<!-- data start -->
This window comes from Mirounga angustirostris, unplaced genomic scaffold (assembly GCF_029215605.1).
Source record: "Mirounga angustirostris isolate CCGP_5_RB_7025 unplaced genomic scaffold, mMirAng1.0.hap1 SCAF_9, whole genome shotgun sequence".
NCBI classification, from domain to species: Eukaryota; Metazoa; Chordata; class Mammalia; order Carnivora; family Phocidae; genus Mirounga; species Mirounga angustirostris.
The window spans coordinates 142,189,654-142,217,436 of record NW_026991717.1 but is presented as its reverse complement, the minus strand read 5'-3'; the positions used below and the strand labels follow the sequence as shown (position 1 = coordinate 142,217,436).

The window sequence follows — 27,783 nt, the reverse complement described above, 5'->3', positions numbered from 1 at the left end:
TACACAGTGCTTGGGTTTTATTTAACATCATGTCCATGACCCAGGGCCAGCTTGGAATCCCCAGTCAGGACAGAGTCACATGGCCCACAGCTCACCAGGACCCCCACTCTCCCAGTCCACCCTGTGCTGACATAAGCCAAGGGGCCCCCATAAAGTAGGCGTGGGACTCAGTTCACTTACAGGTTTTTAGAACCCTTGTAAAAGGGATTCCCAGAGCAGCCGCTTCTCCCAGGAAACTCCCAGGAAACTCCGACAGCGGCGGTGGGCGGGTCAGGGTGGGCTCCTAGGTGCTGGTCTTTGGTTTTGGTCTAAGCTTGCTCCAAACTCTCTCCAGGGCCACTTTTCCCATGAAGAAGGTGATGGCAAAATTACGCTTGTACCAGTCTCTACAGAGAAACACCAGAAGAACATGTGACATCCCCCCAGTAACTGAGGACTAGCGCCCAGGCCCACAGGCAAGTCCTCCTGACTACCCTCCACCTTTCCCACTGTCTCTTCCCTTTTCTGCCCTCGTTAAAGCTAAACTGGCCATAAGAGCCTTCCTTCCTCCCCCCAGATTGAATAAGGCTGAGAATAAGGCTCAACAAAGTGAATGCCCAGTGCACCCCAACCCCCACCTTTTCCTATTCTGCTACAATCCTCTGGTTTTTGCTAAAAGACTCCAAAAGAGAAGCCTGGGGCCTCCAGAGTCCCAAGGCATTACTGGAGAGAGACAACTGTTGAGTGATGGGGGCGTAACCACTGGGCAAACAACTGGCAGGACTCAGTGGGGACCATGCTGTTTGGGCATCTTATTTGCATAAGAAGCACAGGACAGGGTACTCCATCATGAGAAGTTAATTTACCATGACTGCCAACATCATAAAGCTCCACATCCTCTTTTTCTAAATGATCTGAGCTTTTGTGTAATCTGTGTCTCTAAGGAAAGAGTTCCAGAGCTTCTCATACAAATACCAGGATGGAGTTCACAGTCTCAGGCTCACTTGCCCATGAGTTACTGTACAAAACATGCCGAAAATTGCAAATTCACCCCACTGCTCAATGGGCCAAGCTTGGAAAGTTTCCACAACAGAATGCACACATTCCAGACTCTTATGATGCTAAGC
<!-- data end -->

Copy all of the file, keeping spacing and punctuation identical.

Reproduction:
This window comes from Mirounga angustirostris, unplaced genomic scaffold (assembly GCF_029215605.1).
Source record: "Mirounga angustirostris isolate CCGP_5_RB_7025 unplaced genomic scaffold, mMirAng1.0.hap1 SCAF_9, whole genome shotgun sequence".
NCBI classification, from domain to species: Eukaryota; Metazoa; Chordata; class Mammalia; order Carnivora; family Phocidae; genus Mirounga; species Mirounga angustirostris.
The window spans coordinates 142,189,654-142,217,436 of record NW_026991717.1 but is presented as its reverse complement, the minus strand read 5'-3'; the positions used below and the strand labels follow the sequence as shown (position 1 = coordinate 142,217,436).

The window sequence follows — 27,783 nt, the reverse complement described above, 5'->3', positions numbered from 1 at the left end:
TACACAGTGCTTGGGTTTTATTTAACATCATGTCCATGACCCAGGGCCAGCTTGGAATCCCCAGTCAGGACAGAGTCACATGGCCCACAGCTCACCAGGACCCCCACTCTCCCAGTCCACCCTGTGCTGACATAAGCCAAGGGGCCCCCATAAAGTAGGCGTGGGACTCAGTTCACTTACAGGTTTTTAGAACCCTTGTAAAAGGGATTCCCAGAGCAGCCGCTTCTCCCAGGAAACTCCCAGGAAACTCCGACAGCGGCGGTGGGCGGGTCAGGGTGGGCTCCTAGGTGCTGGTCTTTGGTTTTGGTCTAAGCTTGCTCCAAACTCTCTCCAGGGCCACTTTTCCCATGAAGAAGGTGATGGCAAAATTACGCTTGTACCAGTCTCTACAGAGAAACACCAGAAGAACATGTGACATCCCCCCAGTAACTGAGGACTAGCGCCCAGGCCCACAGGCAAGTCCTCCTGACTACCCTCCACCTTTCCCACTGTCTCTTCCCTTTTCTGCCCTCGTTAAAGCTAAACTGGCCATAAGAGCCTTCCTTCCTCCCCCCAGATTGAATAAGGCTGAGAATAAGGCTCAACAAAGTGAATGCCCAGTGCACCCCAACCCCCACCTTTTCCTATTCTGCTACAATCCTCTGGTTTTTGCTAAAAGACTCCAAAAGAGAAGCCTGGGGCCTCCAGAGTCCCAAGGCATTACTGGAGAGAGACAACTGTTGAGTGATGGGGGCGTAACCACTGGGCAAACAACTGGCAGGACTCAGTGGGGACCATGCTGTTTGGGCATCTTATTTGCATAAGAAGCACAGGACAGGGTACTCCATCATGAGAAGTTAATTTACCATGACTGCCAACATCATAAAGCTCCACATCCTCTTTTTCTAAATGATCTGAGCTTTTGTGTAATCTGTGTCTCTAAGGAAAGAGTTCCAGAGCTTCTCATACAAATACCAGGATGGAGTTCACAGTCTCAGGCTCACTTGCCCATGAGTTACTGTACAAAACATGCCGAAAATTGCAAATTCACCCCACTGCTCAATGGGCCAAGCTTGGAAAGTTTCCACAACAGAATGCACACATTCCAGACTCTTATGATGCTAAGC